I have often compared the difference between physics and medicine to the difference between the individual who imagines and then designs a fundamentally new kind of car engine, versus the one who installs the engine in the car and then provides its support throughout the lifetime of the car. Until today, medicine is still much more of an apprenticeship versus a hard science. There are definitely people in the medical profession who do hard science research in order to understand how nerve cells work and how to re-implant an organ. But most physicians effectively follow-up playbook which describes to varying degrees, the details for making a diagnosis and then treating the associated disease. There is a principle in medicine that if you allow a patient to freely talk long enough, the patient will effectively tell you what their diagnosis is.

There is something very magical in the human interaction between patient and physician that manages to describe in sufficient detail, the key factors necessary for making a diagnosis. A doctor who is a good listener can compensate for limits in knowledge by just taking copious notes and then comparing the collected information to a standard medical textbook. This actually is very reaffirming when people speak of computers that will one day replace human physicians. The computer, ultimately, only needs to listen and dissect the speech of the patient, and then categorize the terms and concepts that have been shared. In the vast majority of cases, contained within the patient’s soliloquy, will be the trigger words for matching the patient’s generalized complaints to a diagnosis.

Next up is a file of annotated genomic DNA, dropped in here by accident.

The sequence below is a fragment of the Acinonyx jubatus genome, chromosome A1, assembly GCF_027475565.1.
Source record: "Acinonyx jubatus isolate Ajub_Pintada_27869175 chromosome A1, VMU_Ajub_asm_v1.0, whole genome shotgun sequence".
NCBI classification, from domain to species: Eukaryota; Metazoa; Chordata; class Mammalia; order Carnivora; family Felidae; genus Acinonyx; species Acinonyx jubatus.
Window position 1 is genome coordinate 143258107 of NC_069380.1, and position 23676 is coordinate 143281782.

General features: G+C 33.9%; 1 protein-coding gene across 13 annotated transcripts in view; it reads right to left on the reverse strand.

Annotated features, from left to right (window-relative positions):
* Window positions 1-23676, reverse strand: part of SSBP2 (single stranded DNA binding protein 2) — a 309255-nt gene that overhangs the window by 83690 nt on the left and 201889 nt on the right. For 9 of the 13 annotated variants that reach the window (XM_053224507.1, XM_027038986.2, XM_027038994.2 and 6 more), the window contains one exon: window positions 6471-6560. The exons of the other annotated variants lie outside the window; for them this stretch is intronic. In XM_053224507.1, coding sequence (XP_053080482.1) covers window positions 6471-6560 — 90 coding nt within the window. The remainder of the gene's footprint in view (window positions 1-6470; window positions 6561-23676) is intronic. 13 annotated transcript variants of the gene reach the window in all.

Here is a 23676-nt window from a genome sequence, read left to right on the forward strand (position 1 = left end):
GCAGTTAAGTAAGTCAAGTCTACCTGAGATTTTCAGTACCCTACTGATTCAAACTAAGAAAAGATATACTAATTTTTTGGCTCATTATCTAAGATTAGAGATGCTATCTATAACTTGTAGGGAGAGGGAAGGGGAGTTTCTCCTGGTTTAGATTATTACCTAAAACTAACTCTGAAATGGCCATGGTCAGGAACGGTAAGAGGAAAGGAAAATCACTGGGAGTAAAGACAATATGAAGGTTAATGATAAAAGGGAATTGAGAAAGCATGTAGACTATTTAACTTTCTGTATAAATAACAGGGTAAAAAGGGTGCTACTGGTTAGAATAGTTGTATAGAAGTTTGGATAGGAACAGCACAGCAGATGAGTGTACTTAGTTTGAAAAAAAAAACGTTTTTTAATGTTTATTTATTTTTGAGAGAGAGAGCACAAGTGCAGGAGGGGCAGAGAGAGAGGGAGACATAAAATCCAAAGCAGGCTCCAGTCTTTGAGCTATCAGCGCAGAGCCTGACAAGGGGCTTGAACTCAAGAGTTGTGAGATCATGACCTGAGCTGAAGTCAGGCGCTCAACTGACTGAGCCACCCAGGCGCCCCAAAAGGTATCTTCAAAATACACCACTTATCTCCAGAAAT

One of the concepts in quantum mechanics is something called spooky action at a distance. The idea is that you can link two electrons or other subatomic particles to each other and then separates these two particles by great distances. The astounding thing is that the two particles will continue to act as if they are interconnected. They will share information about their state and respond accordingly to a change in the state of the other particle.

In the documentary, the idea is raised if our mental information is stored in the universe of particles, within their quantum states, ready to be used to recreate the thoughts of a lost individual. Imagine being able to do so with Einstein’s mind, or G-d forbid, the mind of someone close to you. Once the particles are recreated, a computer could transform them into a thinking, realistic version of the person lost to us. That would be one way of telling G-d, “we kept a copy, so go blow.” A robot designed to look like the deceased could possibly live out the rest of that lost person’s life. That remaining copy could go on to discover new amazing things or could just be a stay-at-home parent, giving the kids the love that they deserve.

It wasn’t that long ago that the Higgs Boson was just imaginary, as yet unproven, but nevertheless critical to the physical proof of our theories of the universe. Let your imagination fly and close your eyes and imagine a lost person who you so desperately want to see again. How long before this is possible? Better yet, when you close your eyes, how will you know that upon opening them, you are not the Quantum copy of the lost one who has passed on? Will it matter?

Thanks for listening.